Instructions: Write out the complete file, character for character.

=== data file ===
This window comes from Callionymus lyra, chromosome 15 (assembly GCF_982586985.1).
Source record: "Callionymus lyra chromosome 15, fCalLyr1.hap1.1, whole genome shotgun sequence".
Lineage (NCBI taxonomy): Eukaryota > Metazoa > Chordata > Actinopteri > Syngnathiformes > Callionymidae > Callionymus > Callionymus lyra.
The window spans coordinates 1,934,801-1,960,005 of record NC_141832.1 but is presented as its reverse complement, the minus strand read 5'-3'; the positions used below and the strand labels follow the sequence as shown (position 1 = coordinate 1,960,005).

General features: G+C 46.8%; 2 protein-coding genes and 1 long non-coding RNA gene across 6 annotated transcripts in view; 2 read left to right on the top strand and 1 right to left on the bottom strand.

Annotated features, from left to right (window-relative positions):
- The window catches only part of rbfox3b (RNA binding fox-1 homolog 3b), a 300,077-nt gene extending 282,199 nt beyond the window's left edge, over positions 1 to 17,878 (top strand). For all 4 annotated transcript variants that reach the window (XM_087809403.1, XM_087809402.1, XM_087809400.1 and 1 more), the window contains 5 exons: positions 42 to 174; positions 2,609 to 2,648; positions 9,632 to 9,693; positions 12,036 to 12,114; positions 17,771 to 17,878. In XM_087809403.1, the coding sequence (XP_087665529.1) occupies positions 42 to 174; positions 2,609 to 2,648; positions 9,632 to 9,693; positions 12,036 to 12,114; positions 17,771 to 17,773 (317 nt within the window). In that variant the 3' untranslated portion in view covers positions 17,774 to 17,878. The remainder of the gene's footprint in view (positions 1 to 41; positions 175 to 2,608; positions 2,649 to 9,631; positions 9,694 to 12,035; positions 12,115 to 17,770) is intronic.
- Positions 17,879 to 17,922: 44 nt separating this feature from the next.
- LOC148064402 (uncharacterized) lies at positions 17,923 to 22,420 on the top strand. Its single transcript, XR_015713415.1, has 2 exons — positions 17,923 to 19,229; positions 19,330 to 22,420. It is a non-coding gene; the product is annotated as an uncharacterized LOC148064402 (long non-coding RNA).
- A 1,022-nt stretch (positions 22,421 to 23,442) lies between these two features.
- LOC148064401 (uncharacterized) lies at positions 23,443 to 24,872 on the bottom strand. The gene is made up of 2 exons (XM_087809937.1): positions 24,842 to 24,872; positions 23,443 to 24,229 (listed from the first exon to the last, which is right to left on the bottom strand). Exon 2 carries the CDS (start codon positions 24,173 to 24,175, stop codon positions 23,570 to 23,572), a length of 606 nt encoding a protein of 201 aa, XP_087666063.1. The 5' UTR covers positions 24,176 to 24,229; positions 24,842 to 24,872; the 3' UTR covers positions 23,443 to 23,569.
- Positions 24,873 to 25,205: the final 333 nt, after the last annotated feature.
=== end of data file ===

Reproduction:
This window comes from Callionymus lyra, chromosome 15 (assembly GCF_982586985.1).
Source record: "Callionymus lyra chromosome 15, fCalLyr1.hap1.1, whole genome shotgun sequence".
Lineage (NCBI taxonomy): Eukaryota > Metazoa > Chordata > Actinopteri > Syngnathiformes > Callionymidae > Callionymus > Callionymus lyra.
The window spans coordinates 1,934,801-1,960,005 of record NC_141832.1 but is presented as its reverse complement, the minus strand read 5'-3'; the positions used below and the strand labels follow the sequence as shown (position 1 = coordinate 1,960,005).

General features: G+C 46.8%; 2 protein-coding genes and 1 long non-coding RNA gene across 6 annotated transcripts in view; 2 read left to right on the top strand and 1 right to left on the bottom strand.

Annotated features, from left to right (window-relative positions):
- The window catches only part of rbfox3b (RNA binding fox-1 homolog 3b), a 300,077-nt gene extending 282,199 nt beyond the window's left edge, over positions 1 to 17,878 (top strand). For all 4 annotated transcript variants that reach the window (XM_087809403.1, XM_087809402.1, XM_087809400.1 and 1 more), the window contains 5 exons: positions 42 to 174; positions 2,609 to 2,648; positions 9,632 to 9,693; positions 12,036 to 12,114; positions 17,771 to 17,878. In XM_087809403.1, the coding sequence (XP_087665529.1) occupies positions 42 to 174; positions 2,609 to 2,648; positions 9,632 to 9,693; positions 12,036 to 12,114; positions 17,771 to 17,773 (317 nt within the window). In that variant the 3' untranslated portion in view covers positions 17,774 to 17,878. The remainder of the gene's footprint in view (positions 1 to 41; positions 175 to 2,608; positions 2,649 to 9,631; positions 9,694 to 12,035; positions 12,115 to 17,770) is intronic.
- Positions 17,879 to 17,922: 44 nt separating this feature from the next.
- LOC148064402 (uncharacterized) lies at positions 17,923 to 22,420 on the top strand. Its single transcript, XR_015713415.1, has 2 exons — positions 17,923 to 19,229; positions 19,330 to 22,420. It is a non-coding gene; the product is annotated as an uncharacterized LOC148064402 (long non-coding RNA).
- A 1,022-nt stretch (positions 22,421 to 23,442) lies between these two features.
- LOC148064401 (uncharacterized) lies at positions 23,443 to 24,872 on the bottom strand. The gene is made up of 2 exons (XM_087809937.1): positions 24,842 to 24,872; positions 23,443 to 24,229 (listed from the first exon to the last, which is right to left on the bottom strand). Exon 2 carries the CDS (start codon positions 24,173 to 24,175, stop codon positions 23,570 to 23,572), a length of 606 nt encoding a protein of 201 aa, XP_087666063.1. The 5' UTR covers positions 24,176 to 24,229; positions 24,842 to 24,872; the 3' UTR covers positions 23,443 to 23,569.
- Positions 24,873 to 25,205: the final 333 nt, after the last annotated feature.